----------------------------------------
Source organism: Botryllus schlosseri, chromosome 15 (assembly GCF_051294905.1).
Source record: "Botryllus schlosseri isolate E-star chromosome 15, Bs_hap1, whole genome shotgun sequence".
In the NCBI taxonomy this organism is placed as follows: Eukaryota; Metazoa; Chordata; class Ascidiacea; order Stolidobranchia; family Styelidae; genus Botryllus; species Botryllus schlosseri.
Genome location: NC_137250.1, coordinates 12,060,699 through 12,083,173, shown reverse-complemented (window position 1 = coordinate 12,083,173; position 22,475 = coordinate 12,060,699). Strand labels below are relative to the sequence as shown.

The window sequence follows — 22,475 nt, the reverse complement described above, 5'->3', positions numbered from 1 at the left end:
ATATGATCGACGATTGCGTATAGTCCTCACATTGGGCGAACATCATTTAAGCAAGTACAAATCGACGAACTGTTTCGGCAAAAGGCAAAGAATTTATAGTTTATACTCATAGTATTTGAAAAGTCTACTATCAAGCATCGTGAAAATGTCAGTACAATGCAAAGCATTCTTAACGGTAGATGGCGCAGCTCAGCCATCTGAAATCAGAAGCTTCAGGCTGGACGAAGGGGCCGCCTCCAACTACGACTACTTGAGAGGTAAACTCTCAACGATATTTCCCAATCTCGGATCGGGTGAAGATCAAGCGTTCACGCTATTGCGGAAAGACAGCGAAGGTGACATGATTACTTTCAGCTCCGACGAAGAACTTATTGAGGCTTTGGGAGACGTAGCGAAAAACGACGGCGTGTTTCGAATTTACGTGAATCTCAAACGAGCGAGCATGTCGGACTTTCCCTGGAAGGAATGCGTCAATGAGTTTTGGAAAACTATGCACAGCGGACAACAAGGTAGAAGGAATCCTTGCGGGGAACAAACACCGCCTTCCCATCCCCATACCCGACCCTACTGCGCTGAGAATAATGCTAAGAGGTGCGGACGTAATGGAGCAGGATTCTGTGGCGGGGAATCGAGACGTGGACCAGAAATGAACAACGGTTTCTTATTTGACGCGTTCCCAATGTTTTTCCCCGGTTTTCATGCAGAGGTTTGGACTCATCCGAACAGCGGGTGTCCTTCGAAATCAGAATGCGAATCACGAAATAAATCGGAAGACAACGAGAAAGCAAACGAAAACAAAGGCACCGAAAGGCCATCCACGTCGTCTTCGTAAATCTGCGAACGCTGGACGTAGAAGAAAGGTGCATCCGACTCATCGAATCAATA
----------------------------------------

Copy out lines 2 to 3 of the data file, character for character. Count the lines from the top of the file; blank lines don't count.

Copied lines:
Source record: "Botryllus schlosseri isolate E-star chromosome 15, Bs_hap1, whole genome shotgun sequence".
In the NCBI taxonomy this organism is placed as follows: Eukaryota; Metazoa; Chordata; class Ascidiacea; order Stolidobranchia; family Styelidae; genus Botryllus; species Botryllus schlosseri.